I was a private piano teacher for 15 years, and in that time I saw a lot of kids whose parents were real assets to their learning experience; but I also saw many students who had parents that actually hindered their learning. So for those of you whose children are taking piano lessons, I offer this list of Do's and Don't's to help your children maximize their learning potential.
1. Do find out as much as you can about the piano teacher before you sign up your child. Get references if necessary. Don't assume that a teacher with a degree in piano pedagogy is automatically a great teacher. On the other hand, a great piano teacher may or may not have any formal music training.
2. Do consider personality when choosing a piano teacher. The most qualified and experienced teachers may have the worst personalities, and if the teacher can't relate to your child, the process of learning may be adversely affected, regardless of the teacher's qualifications. Find a teacher who relates well to both you and your child.
3. Do take your child to his scheduled lesson, even if he hasn't practiced. If your child is embarrassed to attend because he hasn't practiced, then use that as motivation to do better the next week. A good teacher won't belittle a student for not practicing on occasion, but that same teacher should also be able to stress the importance of practicing without being to lenient or overbearing.
4. Do learn the basics of music reading along with your child if you don't know how to read music already. Encourage your child to teach you what he learned that day. If you know even just the basics, you'll be much better equipped to help your child when he practices at home.
5. Do listen in on the lesson if it's permissible with the teacher (and if your child can still function adequately with you in the room). If listening in is not possible, talk to the teacher following the lesson to get a rundown of what is expected that week.
6. Do set aside a specific, regular time when your child should practice. Provide a time when there is little distraction.
7. Do allow your child to practice in five or ten minute segments if necessary. Short, focused periods of practice can be very beneficial. Don't feel that you have to carve out an entire 3o-minute period for practice, especially since many families don't have that much uninterrupted free time. Even intense practice during commercial breaks can help!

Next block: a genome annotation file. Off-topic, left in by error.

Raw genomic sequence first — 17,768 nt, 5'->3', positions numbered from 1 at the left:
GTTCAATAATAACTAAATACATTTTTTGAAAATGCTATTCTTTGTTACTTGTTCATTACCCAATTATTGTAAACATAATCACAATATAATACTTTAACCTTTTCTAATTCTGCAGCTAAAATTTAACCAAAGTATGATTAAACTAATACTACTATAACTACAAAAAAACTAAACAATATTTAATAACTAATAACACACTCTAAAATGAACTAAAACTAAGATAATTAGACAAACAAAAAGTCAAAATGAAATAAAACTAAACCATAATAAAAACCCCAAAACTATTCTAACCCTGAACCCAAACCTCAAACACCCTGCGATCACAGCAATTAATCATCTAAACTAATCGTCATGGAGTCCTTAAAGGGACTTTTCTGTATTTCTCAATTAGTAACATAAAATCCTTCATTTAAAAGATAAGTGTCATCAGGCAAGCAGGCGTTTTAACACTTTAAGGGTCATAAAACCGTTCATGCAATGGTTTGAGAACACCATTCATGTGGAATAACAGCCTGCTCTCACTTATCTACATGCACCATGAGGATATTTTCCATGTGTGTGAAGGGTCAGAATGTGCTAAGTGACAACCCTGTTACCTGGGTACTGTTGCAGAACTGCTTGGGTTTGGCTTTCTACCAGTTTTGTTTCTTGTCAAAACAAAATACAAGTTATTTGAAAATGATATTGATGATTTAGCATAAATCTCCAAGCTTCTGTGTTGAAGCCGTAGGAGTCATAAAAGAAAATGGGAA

8. Do realize that if your child can perform a piece perfectly at home, but he only plays it at 80 or 90% perfection during the lesson, your child is not a failure, so please don't scold him for his "poor performance." Good teachers understand that most children are nervous during their lessons and they can usually tell if mistakes are due to nerves or not practicing. Making mistakes during lessons is normal, especially with beginners, and playing well under stress is something that is learned over time.
9. Do make your child refer to his assignment book throughout the week. I have far too many students who don't even glance at their assignment book and they end up neglecting important parts of their assignment.
10. Do call the teacher if your child doesn't understand a particular assignment during the week. Especially if it's just a problem with reading the teacher's handwriting, don't waste an entire week of practice just because you child doesn't understand what he's supposed to be doing.
11. Don't force your child to practice for a certain number of minutes each day. Yes, students need to practice regularly, but the emphasis should be on quality practice and not quantity practice. I've seen far too many students who "practice" religiously for 30 minutes every day but don't improve a single bit from week to week; those students are worried more about "doing the time" than actually improving. Have your child verbalize exactly what his goal is at each practice session, and then make sure he has gotten closer to that goal before he quits practicing for the day.
12. Don't interject comments during the piano lesson unless the teacher asks you to contribute. I've had parents sit in on lessons and practically browbeat their children when they make a mistake, telling them things like "Come on, you had that down perfect at home!" Please save your comments until after the lesson is over. And if your comments aren't encouraging to your child's progress, perhaps consider refraining from saying anything at all. Please.
13. Don't force your child to take piano lessons just because you always wanted to learn to the play the piano but never had the opportunity. Yes, the ability to play the piano is an excellent skill to possess, but if your child is extremely unwilling, please don't force them to take lessons for years on end. Your child may end up refusing to learn any instrument at all because of his negative experience with piano.
These do not guarantee any a good piano lesson or session but if the parent becomes a helper and not a hinderer the sessions can become more enjoyable for teacher, student and parent.